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The European Diploma is an award established by the Council of Europe under Regulation (65) 6 of the Committee of Ministers of the Council of Europe of 6 March 1965 for certain landscapes, reserves and protected national features, and Resolution (73) 4 of 19 January 1973 on the Regulations for the European Diploma (amended and revised by Resolution (88) 39 of 5 December 1988, (89) 12 of 19 June 1989 and (91) 16 of 17 June 1989). By awarding the European Diploma, the Council of Europe recognises that the area is of particular European interest for natural-heritage and that the area is properly protected. The Diploma can be awarded to national parks, nature reserves or natural areas, sites or features. The award is for a five-year period. Annual reports are required for each area, and the renewal of the award at 5 years is only made after independent assessment of the site. The Diploma can be withdrawn at any time if the area comes under threat or suffers serious damage.
Biosphere Reserves are areas of terrestrial and coastal ecosystems promoting the conservation of biodiversity with sustainable use. Biosphere reserves serve to demonstrate integrated management of land, water and biodiversity.
SACs in Scotland are designated by Scottish Ministers under the EC Habitats Directive. They are areas which have been identified as best representing the range and variety within the European Union of habitats and (non-bird) species listed on Annexes I and II to the Directive. SACs in terrestrial areas and marine areas out to 12 nautical miles are afforded protection through the Conservation (Natural Habitats, &c.) Regulations 1994 (as amended). Possible Special Areas of Conservation (pSAC) may be subject to change prior to submission.
LNRs are established in a variety of locations with very varied habitats and species. They must lie wholly within the area of jurisdiction of the local authority which declares them to be reserves. Prior to such declaration, the local authority must own or lease the site or obtain an agreement from the owner. LNRs are generally smaller than NNRs and closer to centres of population. They are frequently provided for the enjoyment and education of local people whose involvement in site management is encouraged.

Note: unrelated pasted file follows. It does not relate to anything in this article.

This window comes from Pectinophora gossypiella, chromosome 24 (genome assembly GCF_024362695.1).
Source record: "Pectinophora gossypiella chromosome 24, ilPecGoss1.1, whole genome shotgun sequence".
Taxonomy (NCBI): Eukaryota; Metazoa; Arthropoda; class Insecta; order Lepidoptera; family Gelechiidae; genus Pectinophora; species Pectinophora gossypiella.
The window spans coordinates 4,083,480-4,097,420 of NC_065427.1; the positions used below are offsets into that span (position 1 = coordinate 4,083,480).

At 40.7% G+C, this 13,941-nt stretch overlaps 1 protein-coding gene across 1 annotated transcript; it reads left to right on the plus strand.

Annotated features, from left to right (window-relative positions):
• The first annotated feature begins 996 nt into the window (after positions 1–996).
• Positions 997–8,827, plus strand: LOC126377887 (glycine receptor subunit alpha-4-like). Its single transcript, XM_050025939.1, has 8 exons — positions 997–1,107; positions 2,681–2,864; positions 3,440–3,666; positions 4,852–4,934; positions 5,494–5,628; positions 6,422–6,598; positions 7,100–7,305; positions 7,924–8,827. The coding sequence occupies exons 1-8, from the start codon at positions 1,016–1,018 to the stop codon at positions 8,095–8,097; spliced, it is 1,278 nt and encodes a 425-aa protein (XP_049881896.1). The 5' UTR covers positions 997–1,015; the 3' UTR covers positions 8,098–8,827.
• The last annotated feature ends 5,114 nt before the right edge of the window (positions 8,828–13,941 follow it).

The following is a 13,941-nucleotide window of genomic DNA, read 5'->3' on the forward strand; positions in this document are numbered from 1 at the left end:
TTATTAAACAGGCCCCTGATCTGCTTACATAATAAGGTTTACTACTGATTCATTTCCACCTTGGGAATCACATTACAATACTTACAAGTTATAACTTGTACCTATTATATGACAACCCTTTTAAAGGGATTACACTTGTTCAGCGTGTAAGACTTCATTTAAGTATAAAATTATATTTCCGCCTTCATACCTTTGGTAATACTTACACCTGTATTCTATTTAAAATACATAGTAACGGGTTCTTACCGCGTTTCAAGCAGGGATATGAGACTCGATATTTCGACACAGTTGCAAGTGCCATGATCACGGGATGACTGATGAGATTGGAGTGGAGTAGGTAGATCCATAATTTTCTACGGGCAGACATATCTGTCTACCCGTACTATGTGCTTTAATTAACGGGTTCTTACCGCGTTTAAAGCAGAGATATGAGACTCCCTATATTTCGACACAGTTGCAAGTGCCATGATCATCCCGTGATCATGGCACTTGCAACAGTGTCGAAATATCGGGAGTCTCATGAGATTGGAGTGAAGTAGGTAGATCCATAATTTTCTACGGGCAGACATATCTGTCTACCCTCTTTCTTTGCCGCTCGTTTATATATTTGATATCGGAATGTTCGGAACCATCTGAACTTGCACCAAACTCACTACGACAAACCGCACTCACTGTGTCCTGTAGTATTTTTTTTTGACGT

Ramsar sites are classified to meet the UK's commitments under the Ramsar Convention. The UK's ratification also extends to its Overseas Territories and Crown Dependencies. These sites comprise of globally important wetland areas and may extend into the marine environment.
Marine Consultation Areas are identified by Scottish Natural Heritage as deserving particular distinction in respect of the quality and sensitivity of the marine environment within them. Their selection encourages coastal communities and management bodies to be aware of marine conservation issues in the area.
The National Nature Reserve (NNR) Partnership awards the NNR accolade to the best places for people to see the best of Scotland’s nature. SNH formally declares the Partnership’s recommended places under the National Parks and Access to the Countryside Act 1949 and the Wildlife and Countryside Act 1981.
SPAs in Scotland are classified by Scottish Ministers . These are areas of the most important habitat for rare (listed on Annex I to the Directive) and regularly occurring migratory birds within the European Union. SPAs are classified under the EC Birds Directive and together with SACs, form the Natura 2000 network. Proposed Special Protection Areas (pSPA) may be subject to change prior to classification. Note: Orkney Inshore Waters is at draft SPA status and is not afforded policy protection. Please contact SNH for further information
Biogenetic reserves act as 'living laboratories' and are representative examples of various types of natural environment in Europe. They can consist of natural or semi-natural habitats and their selection is based on their value for nature conservation and protected status based on four criteria: 'typical', 'unique', 'rare' and/or 'endangered' which can be applied to habitats or species. The protected status must be adequate to ensure the conservation or management of the sites in the long term in accordance with fixed objectives.
This interactive map service contains the various categories of protected areas and sites in Scotland.